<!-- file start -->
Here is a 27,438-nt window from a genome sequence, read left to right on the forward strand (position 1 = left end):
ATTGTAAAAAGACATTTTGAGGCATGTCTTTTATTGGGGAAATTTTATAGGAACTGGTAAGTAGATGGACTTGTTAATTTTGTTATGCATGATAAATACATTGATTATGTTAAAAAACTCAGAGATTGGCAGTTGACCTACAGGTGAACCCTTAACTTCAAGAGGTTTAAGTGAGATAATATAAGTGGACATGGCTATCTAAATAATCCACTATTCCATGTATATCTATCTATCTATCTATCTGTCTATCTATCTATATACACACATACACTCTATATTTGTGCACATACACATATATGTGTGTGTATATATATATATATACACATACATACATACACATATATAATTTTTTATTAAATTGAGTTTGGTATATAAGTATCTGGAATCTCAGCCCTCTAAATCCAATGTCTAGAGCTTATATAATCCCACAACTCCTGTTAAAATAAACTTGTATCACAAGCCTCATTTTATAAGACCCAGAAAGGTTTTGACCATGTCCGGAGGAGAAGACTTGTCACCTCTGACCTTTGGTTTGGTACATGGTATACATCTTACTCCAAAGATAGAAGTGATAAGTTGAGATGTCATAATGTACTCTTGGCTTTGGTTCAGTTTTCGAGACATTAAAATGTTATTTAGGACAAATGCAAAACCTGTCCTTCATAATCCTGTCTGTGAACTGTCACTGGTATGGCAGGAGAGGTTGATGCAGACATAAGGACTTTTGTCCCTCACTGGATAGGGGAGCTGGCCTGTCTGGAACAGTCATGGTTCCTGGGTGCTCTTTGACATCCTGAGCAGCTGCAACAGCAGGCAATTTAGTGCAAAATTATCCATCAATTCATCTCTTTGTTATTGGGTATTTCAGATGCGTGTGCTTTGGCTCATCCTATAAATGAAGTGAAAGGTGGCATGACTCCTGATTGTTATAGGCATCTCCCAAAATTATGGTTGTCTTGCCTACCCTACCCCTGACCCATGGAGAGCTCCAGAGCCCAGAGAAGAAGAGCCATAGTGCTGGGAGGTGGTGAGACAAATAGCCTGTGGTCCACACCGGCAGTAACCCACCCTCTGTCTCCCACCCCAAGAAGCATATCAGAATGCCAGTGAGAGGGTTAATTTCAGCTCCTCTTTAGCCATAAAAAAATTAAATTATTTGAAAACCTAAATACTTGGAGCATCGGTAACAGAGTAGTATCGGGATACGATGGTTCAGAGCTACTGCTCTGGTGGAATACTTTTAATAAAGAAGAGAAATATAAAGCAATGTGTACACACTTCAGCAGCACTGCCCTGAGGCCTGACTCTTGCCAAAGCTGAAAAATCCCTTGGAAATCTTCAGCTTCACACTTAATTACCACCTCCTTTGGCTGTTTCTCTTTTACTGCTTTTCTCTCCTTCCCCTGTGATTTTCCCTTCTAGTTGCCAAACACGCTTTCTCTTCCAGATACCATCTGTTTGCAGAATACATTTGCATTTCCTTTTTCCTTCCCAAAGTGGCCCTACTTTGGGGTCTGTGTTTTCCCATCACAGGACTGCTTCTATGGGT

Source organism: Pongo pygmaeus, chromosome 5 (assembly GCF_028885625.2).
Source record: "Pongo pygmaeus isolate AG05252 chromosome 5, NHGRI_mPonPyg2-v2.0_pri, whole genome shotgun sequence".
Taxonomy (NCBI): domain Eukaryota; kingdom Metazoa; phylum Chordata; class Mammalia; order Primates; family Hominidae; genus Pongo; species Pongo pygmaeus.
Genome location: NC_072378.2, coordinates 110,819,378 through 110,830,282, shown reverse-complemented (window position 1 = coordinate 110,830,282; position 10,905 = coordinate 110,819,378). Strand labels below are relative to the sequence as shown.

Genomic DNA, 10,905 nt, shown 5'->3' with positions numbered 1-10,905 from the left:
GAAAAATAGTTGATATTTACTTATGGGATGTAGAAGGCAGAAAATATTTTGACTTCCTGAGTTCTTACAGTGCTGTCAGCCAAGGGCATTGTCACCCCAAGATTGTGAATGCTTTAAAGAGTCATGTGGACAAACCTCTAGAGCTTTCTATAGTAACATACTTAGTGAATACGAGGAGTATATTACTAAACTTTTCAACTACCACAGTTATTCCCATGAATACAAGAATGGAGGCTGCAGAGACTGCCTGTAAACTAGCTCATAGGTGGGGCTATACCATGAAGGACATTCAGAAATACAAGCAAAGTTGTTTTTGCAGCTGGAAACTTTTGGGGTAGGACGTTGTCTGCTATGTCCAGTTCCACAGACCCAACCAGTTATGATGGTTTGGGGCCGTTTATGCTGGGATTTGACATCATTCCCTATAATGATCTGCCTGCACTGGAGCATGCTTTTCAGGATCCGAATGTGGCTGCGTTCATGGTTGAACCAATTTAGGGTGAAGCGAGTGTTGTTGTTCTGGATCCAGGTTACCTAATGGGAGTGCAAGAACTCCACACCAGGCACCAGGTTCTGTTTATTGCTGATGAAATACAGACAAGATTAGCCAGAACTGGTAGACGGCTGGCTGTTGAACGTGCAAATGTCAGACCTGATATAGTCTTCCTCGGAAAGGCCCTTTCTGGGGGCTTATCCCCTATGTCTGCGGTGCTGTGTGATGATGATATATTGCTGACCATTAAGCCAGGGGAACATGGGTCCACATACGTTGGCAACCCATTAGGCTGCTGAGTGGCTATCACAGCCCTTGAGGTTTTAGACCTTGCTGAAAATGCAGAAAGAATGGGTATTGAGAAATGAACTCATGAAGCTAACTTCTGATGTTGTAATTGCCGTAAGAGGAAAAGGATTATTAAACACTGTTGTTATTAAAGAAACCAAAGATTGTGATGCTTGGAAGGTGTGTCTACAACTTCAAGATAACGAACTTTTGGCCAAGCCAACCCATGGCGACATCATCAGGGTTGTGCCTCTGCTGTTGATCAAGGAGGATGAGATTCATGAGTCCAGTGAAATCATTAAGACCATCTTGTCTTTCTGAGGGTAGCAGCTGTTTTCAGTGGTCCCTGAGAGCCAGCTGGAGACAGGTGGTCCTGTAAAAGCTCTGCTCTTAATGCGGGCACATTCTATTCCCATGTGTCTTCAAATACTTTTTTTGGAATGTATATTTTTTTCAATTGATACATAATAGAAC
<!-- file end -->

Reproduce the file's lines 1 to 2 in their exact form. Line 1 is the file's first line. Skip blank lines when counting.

Here is a 27,438-nt window from a genome sequence, read left to right on the forward strand (position 1 = left end):
ATTGTAAAAAGACATTTTGAGGCATGTCTTTTATTGGGGAAATTTTATAGGAACTGGTAAGTAGATGGACTTGTTAATTTTGTTATGCATGATAAATACATTGATTATGTTAAAAAACTCAGAGATTGGCAGTTGACCTACAGGTGAACCCTTAACTTCAAGAGGTTTAAGTGAGATAATATAAGTGGACATGGCTATCTAAATAATCCACTATTCCATGTATATCTATCTATCTATCTATCTGTCTATCTATCTATATACACACATACACTCTATATTTGTGCACATACACATATATGTGTGTGTATATATATATATATACACATACATACATACACATATATAATTTTTTATTAAATTGAGTTTGGTATATAAGTATCTGGAATCTCAGCCCTCTAAATCCAATGTCTAGAGCTTATATAATCCCACAACTCCTGTTAAAATAAACTTGTATCACAAGCCTCATTTTATAAGACCCAGAAAGGTTTTGACCATGTCCGGAGGAGAAGACTTGTCACCTCTGACCTTTGGTTTGGTACATGGTATACATCTTACTCCAAAGATAGAAGTGATAAGTTGAGATGTCATAATGTACTCTTGGCTTTGGTTCAGTTTTCGAGACATTAAAATGTTATTTAGGACAAATGCAAAACCTGTCCTTCATAATCCTGTCTGTGAACTGTCACTGGTATGGCAGGAGAGGTTGATGCAGACATAAGGACTTTTGTCCCTCACTGGATAGGGGAGCTGGCCTGTCTGGAACAGTCATGGTTCCTGGGTGCTCTTTGACATCCTGAGCAGCTGCAACAGCAGGCAATTTAGTGCAAAATTATCCATCAATTCATCTCTTTGTTATTGGGTATTTCAGATGCGTGTGCTTTGGCTCATCCTATAAATGAAGTGAAAGGTGGCATGACTCCTGATTGTTATAGGCATCTCCCAAAATTATGGTTGTCTTGCCTACCCTACCCCTGACCCATGGAGAGCTCCAGAGCCCAGAGAAGAAGAGCCATAGTGCTGGGAGGTGGTGAGACAAATAGCCTGTGGTCCACACCGGCAGTAACCCACCCTCTGTCTCCCACCCCAAGAAGCATATCAGAATGCCAGTGAGAGGGTTAATTTCAGCTCCTCTTTAGCCATAAAAAAATTAAATTATTTGAAAACCTAAATACTTGGAGCATCGGTAACAGAGTAGTATCGGGATACGATGGTTCAGAGCTACTGCTCTGGTGGAATACTTTTAATAAAGAAGAGAAATATAAAGCAATGTGTACACACTTCAGCAGCACTGCCCTGAGGCCTGACTCTTGCCAAAGCTGAAAAATCCCTTGGAAATCTTCAGCTTCACACTTAATTACCACCTCCTTTGGCTGTTTCTCTTTTACTGCTTTTCTCTCCTTCCCCTGTGATTTTCCCTTCTAGTTGCCAAACACGCTTTCTCTTCCAGATACCATCTGTTTGCAGAATACATTTGCATTTCCTTTTTCCTTCCCAAAGTGGCCCTACTTTGGGGTCTGTGTTTTCCCATCACAGGACTGCTTCTATGGGT